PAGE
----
Colorado Insurance Commissioners Not Enforcing State Law to Help Consumers Regarding Choices and Options about Title Insurance.


The Colorado Division of Insurance Commissioner has failed to properly educate and protect consumers, as well as properly regulating the business of title insurance. In fact, most if not all, of the Division’s Commissioners, for unknown reasons, have not been complying with their statutory duties as the Commissioner of Insurance, which reads as follows:

C.R.S 10-1-108 (10) It is the duty of the commissioner to encourage the dissemination to the public of general information concerning insurance by those engaged in the business of insurance, so as to work toward informed choices of insurance needs and options.

This statute includes the business of title insurance that empowers the Division’s Commissioner with the authority and duty of indirectly changing the harmful marketing practice of “Reverse Competition” that is being used by the title industry and forced upon by many real estate brokers.

Consequently, consumers are being indirectly denied access to an open and competitive market place and unable to make an informed choice for their title insurance and closing settlement services.


Closing Protection Letters (CPLs) are permitted and available in Colorado to buyers, sellers, borrowers and lenders; and surprisingly at minimal ($25) or no additional costs.  A CPL is issued by a title insurance underwriter that provides assurances and protections regarding their authorized title company/agent’s failure to comply with closing instructions and disbursement of funds to effectuate title; and against fraud, dishonesty or negligence of the issuing title company/ agent in the handling of funds or documents in connection with a real estate closing.

What is interesting and not known by many is that these CPLs are only issued when requested.  For some unknown reason Colorado title companies, don’t see the need to openly promote the availability of CPLs to real estate professionals or consumers.  On the other hand, most lenders know to request and obtain a CPL before they will ever fund a loan to a title company.

So, remember to ask your real estate professional when they order your title and closing services to request a CPL for you.

More protection is always better!


It’s an open and competitive market place for real estate commissions, mortgage loans, title insurance & closing services, homeowner’s insurance, and home inspection services, which when properly shopped can add up to thousands of dollars of potential savings.

In fact, according to data recently released by ClosingCorp, the national average closing costs (i.e., lender’s title policy, owner’s title policy, appraisals, closing settlement fees, recording fees, surveys and transfer taxes) for a single-family property totaled $3,438 excluding real estate taxes.

If your real estate broker or mortgage lender recommends a particular Title Company, always ask it they shopped and compared the services, protections and costs.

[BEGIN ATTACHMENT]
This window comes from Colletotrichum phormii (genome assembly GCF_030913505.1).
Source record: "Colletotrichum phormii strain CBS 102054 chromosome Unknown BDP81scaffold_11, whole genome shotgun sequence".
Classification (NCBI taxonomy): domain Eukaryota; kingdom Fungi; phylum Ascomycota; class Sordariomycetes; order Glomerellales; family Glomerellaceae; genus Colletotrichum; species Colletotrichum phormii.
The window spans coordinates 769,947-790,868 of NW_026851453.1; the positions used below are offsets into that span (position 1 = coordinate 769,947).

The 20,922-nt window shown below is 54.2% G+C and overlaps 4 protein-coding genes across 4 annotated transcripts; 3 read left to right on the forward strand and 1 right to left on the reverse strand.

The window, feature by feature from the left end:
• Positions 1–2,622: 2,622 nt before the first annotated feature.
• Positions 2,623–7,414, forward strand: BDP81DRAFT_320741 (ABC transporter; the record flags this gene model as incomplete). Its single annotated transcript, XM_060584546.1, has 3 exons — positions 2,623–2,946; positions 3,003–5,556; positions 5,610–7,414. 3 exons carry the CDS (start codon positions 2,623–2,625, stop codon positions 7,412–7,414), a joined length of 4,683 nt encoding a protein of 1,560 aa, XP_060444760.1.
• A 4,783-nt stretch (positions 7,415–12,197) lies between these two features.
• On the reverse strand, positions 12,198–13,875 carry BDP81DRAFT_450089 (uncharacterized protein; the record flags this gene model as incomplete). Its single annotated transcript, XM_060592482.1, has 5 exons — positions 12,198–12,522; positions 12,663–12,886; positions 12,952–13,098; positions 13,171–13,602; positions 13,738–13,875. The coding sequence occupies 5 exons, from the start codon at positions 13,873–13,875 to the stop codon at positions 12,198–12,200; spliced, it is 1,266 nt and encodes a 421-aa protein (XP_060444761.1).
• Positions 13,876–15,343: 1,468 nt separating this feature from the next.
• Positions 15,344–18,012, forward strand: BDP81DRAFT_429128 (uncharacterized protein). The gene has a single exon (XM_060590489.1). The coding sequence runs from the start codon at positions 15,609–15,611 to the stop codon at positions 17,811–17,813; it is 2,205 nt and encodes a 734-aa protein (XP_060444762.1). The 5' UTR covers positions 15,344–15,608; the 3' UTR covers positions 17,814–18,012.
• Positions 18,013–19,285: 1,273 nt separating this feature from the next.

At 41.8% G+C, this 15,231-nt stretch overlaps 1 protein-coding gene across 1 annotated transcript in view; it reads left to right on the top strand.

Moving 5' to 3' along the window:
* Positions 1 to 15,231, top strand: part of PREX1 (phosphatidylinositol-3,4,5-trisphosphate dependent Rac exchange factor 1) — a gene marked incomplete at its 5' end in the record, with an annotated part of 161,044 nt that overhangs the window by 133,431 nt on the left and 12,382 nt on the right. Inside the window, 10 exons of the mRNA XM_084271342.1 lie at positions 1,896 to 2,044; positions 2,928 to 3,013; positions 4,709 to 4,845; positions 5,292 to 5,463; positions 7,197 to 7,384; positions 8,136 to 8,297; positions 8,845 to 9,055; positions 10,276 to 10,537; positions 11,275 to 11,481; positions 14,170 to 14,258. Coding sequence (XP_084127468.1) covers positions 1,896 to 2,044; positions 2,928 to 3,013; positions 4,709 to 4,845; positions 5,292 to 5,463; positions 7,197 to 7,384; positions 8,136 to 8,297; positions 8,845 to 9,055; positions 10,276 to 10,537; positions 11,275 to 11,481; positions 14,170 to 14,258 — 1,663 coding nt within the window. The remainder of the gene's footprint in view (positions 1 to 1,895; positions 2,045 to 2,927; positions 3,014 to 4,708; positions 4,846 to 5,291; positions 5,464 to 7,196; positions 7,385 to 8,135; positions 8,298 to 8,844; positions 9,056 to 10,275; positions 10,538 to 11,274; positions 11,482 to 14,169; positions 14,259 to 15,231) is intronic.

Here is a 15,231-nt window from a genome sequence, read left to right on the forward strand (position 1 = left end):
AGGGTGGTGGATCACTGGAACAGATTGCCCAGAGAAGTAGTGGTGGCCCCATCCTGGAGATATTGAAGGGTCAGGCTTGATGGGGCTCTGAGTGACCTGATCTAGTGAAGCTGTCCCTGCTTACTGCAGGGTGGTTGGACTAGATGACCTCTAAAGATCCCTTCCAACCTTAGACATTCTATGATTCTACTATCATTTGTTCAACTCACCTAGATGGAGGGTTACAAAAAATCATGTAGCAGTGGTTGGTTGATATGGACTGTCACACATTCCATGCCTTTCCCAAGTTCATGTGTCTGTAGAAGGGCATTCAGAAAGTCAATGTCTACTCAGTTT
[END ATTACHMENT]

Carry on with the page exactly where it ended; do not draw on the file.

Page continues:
Remember, it pays to shop and compare.

Consumers, contact your Title Company before wiring money to the

Consumer Alert

Consumers don’t be scammed by fake emails and wiring instructions.

When having to wire money to a Title Company for your real estate transactions, just don’t rely on your Title Company’s or real estate broker’s email of wiring instructions, even if the email is secure.  It is important that you contact the Title Company directly to verify their wiring instructions and bank account numbers.

There have been numerous reports of emailed wiring instructions that are being hijacked; and hackers are impersonating title companies and real estate brokers with revised and erroneous wiring instructions being resent to consumers.  The FBI has reported that cyber-crime targeting home sales has exploded. The agency reports Americans lost $19 million to real estate wire fraud in 2016; a year later, the total skyrocketed to $969 million, a five-fold increase.

Remember to contact and talk directly to your Title Company before wiring money to them.

The following link to the Federal Trade Commission website will also explain how consumers are being scammed.


Understanding what is about?

First and for most, consumers and real estate and title industry professionals need to know that is not a Title Company, but an unbiased transparent educational resource about title insurance and closing settlement services.

From a consumer perspective, is about education, transparency of information, and creating an open & competitive market place of choice, which provides detailed information, so consumers can effectively shop and select the right Title Company for their real estate transactions.

From a real estate professional’s (i.e., real estate brokers, mortgage lenders and attorneys) perspective, is about a value-added resource that real estate professionals can provide their clients for their real estate transactions.

From a title insurance industry standpoint, is a “Marketing Partner” for title companies to market their services directly to consumers.